Slow down breathing to speed up your work

Slow down breathing to speed up your work


It Manipulates Emotional, Physiological State To Make Us Less Stressed And More Productive. Take a long, slow breath. Really, it’ll help.

The idea that breathing exercises can somehow calm you down is an ancient one -yoga isn’t a recent development, you know. But few people understand exactly how breathing can relieve stress on a physiological level and can even be used to increase workplace productivity .

The answer lies in the autonomic nervous system, which is responsible for the automatic functions that keep our body ticking. While most autonomic functions -such things as heart rate and digestion -are out of our conscious control, breathing is unique in that we can take charge, if desired. Not only that, but invoking different breathing patterns can have a sort of cascade effect, shif ting our entire autonomic nervous system between a state of rest and relaxation (scientists call this zone the “parasympathetic” state) and the ready-to-rumble state of fight-or-flight (this is called the “sympathetic” state).

In layman’s terms, different breathing patterns can serve as a quick and often easy way to manipulate your emotional and physiological state in ways that allow you to be calmer, less stressed, and more productive. Our lungs are filled with receptors that tell our brains whether we are inhaling or exhaling, explained Dr.Patricia Gerbarg, an assistant clinical professor in psychiatry at New York Medical College and co-author of The Healing Power of the Breath. As we inhale, we activate the sympathetic state (the fight-orflight system). As we exhale, we activate the parasympathetic state (the calm and collected system). This is why yogastyle breathing exercises often involve long exhalations.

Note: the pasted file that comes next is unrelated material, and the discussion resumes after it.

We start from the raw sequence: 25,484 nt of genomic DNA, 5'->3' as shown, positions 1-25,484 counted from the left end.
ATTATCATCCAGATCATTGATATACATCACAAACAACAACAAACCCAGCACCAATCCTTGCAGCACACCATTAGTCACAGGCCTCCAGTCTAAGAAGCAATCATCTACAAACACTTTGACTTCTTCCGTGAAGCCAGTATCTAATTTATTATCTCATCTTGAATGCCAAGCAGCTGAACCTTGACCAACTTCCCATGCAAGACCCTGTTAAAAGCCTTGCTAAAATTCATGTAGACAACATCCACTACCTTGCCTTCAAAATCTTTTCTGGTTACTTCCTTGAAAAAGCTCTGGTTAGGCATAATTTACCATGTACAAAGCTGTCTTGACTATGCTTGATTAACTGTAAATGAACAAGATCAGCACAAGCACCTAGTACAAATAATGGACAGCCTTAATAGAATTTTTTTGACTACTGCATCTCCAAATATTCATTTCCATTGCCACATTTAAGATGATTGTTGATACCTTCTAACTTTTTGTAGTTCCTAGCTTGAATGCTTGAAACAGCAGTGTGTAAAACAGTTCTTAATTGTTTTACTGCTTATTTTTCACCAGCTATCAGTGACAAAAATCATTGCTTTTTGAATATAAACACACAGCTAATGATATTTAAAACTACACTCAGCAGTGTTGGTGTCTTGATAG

“For maximum productivity, you want to breathe in a way that will keep you in the parasympathetic zone so you are calm and stress-free, but not too far into it to the point where your mind is mush,” Gerbarg said. To achieve offi ce zen, Gerbarg suggests a breathing practice called Coherent Breathing, which features equal-length inhalations and exhalations at a very slow pace, without holding your breath. For most adults, the ideal breathing rate is four and a half to six full breaths per minute1. According to Gerbarg, this technique is ideal because it strikes a balance between the benefits of both the parasympathetic and sympathetic states and can be done with little effort after a bit of training. Studies have also linked it to a reduced stress and increased cognitive performance, reports internet.


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